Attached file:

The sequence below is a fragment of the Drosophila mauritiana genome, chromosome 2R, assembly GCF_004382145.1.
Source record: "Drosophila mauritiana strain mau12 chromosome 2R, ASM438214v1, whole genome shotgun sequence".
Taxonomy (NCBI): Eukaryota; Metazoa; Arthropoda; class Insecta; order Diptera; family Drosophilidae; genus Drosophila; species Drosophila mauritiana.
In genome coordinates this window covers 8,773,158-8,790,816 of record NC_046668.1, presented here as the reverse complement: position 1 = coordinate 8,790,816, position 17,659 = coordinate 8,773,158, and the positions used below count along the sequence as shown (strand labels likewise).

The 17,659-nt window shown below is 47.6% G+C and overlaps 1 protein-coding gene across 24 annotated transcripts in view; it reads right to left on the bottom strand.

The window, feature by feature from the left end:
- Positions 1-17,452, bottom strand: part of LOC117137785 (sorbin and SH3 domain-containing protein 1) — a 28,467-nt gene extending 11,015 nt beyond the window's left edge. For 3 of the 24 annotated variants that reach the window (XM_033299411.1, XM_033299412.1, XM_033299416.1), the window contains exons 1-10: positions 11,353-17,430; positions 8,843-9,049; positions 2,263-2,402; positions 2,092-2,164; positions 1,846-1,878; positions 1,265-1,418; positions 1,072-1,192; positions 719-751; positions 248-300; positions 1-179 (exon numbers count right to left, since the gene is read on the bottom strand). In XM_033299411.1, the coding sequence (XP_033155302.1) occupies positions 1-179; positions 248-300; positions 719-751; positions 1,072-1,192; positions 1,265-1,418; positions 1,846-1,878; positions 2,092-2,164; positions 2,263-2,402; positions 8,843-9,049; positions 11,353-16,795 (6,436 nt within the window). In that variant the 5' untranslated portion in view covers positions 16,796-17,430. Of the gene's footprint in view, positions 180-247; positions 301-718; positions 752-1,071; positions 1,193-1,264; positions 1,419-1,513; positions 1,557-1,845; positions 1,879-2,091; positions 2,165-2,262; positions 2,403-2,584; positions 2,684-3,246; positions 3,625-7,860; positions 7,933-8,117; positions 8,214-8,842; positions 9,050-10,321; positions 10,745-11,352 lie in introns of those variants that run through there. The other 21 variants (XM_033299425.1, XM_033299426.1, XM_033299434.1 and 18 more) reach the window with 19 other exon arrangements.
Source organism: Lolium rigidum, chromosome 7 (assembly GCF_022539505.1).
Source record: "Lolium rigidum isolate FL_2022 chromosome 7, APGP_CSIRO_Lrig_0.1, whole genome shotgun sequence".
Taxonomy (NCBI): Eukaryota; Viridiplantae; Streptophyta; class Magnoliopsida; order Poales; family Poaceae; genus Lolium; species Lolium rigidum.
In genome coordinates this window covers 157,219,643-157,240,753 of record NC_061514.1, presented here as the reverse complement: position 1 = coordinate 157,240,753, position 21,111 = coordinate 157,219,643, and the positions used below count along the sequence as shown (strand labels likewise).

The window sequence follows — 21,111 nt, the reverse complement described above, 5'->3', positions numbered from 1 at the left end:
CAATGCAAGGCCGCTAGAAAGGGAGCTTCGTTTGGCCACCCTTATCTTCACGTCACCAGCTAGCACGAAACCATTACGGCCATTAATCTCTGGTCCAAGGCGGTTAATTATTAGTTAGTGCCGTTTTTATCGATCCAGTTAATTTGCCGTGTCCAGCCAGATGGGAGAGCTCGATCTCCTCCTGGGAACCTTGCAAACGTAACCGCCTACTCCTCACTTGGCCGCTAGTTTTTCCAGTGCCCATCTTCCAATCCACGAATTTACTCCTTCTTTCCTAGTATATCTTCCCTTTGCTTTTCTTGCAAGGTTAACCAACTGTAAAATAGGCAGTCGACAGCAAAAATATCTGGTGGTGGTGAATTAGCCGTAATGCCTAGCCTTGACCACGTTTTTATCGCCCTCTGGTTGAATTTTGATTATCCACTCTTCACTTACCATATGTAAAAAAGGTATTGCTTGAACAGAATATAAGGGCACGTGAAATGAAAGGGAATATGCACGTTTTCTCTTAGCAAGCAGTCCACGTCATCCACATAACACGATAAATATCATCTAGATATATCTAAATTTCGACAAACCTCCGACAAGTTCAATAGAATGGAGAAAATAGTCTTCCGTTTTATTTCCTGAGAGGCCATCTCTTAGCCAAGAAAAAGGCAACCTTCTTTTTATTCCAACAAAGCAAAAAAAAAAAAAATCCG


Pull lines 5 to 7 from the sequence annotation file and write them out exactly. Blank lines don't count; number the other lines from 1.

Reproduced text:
The 17,659-nt window shown below is 47.6% G+C and overlaps 1 protein-coding gene across 24 annotated transcripts in view; it reads right to left on the bottom strand.

The window, feature by feature from the left end:
- Positions 1-17,452, bottom strand: part of LOC117137785 (sorbin and SH3 domain-containing protein 1) — a 28,467-nt gene extending 11,015 nt beyond the window's left edge. For 3 of the 24 annotated variants that reach the window (XM_033299411.1, XM_033299412.1, XM_033299416.1), the window contains exons 1-10: positions 11,353-17,430; positions 8,843-9,049; positions 2,263-2,402; positions 2,092-2,164; positions 1,846-1,878; positions 1,265-1,418; positions 1,072-1,192; positions 719-751; positions 248-300; positions 1-179 (exon numbers count right to left, since the gene is read on the bottom strand). In XM_033299411.1, the coding sequence (XP_033155302.1) occupies positions 1-179; positions 248-300; positions 719-751; positions 1,072-1,192; positions 1,265-1,418; positions 1,846-1,878; positions 2,092-2,164; positions 2,263-2,402; positions 8,843-9,049; positions 11,353-16,795 (6,436 nt within the window). In that variant the 5' untranslated portion in view covers positions 16,796-17,430. Of the gene's footprint in view, positions 180-247; positions 301-718; positions 752-1,071; positions 1,193-1,264; positions 1,419-1,513; positions 1,557-1,845; positions 1,879-2,091; positions 2,165-2,262; positions 2,403-2,584; positions 2,684-3,246; positions 3,625-7,860; positions 7,933-8,117; positions 8,214-8,842; positions 9,050-10,321; positions 10,745-11,352 lie in introns of those variants that run through there. The other 21 variants (XM_033299425.1, XM_033299426.1, XM_033299434.1 and 18 more) reach the window with 19 other exon arrangements.